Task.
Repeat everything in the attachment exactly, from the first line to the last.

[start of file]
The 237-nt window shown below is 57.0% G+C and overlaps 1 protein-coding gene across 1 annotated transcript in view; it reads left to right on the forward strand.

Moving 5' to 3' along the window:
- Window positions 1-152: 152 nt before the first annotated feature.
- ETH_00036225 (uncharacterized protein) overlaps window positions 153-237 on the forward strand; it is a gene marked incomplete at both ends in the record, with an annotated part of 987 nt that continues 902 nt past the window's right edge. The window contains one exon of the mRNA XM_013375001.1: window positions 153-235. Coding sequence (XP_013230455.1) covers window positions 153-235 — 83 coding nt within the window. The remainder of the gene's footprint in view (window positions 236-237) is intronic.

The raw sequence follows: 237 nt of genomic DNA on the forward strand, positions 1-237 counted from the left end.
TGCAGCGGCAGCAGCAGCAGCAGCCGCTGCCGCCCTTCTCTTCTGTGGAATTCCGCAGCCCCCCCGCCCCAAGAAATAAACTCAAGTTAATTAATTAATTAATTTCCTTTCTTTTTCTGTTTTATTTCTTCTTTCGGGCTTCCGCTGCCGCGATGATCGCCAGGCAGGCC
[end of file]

The 237-nt window shown below is 57.0% G+C and overlaps 1 protein-coding gene across 1 annotated transcript in view; it reads left to right on the forward strand.

Moving 5' to 3' along the window:
- Window positions 1-152: 152 nt before the first annotated feature.
- ETH_00036225 (uncharacterized protein) overlaps window positions 153-237 on the forward strand; it is a gene marked incomplete at both ends in the record, with an annotated part of 987 nt that continues 902 nt past the window's right edge. The window contains one exon of the mRNA XM_013375001.1: window positions 153-235. Coding sequence (XP_013230455.1) covers window positions 153-235 — 83 coding nt within the window. The remainder of the gene's footprint in view (window positions 236-237) is intronic.

The raw sequence follows: 237 nt of genomic DNA on the forward strand, positions 1-237 counted from the left end.
TGCAGCGGCAGCAGCAGCAGCAGCCGCTGCCGCCCTTCTCTTCTGTGGAATTCCGCAGCCCCCCCGCCCCAAGAAATAAACTCAAGTTAATTAATTAATTAATTTCCTTTCTTTTTCTGTTTTATTTCTTCTTTCGGGCTTCCGCTGCCGCGATGATCGCCAGGCAGGCC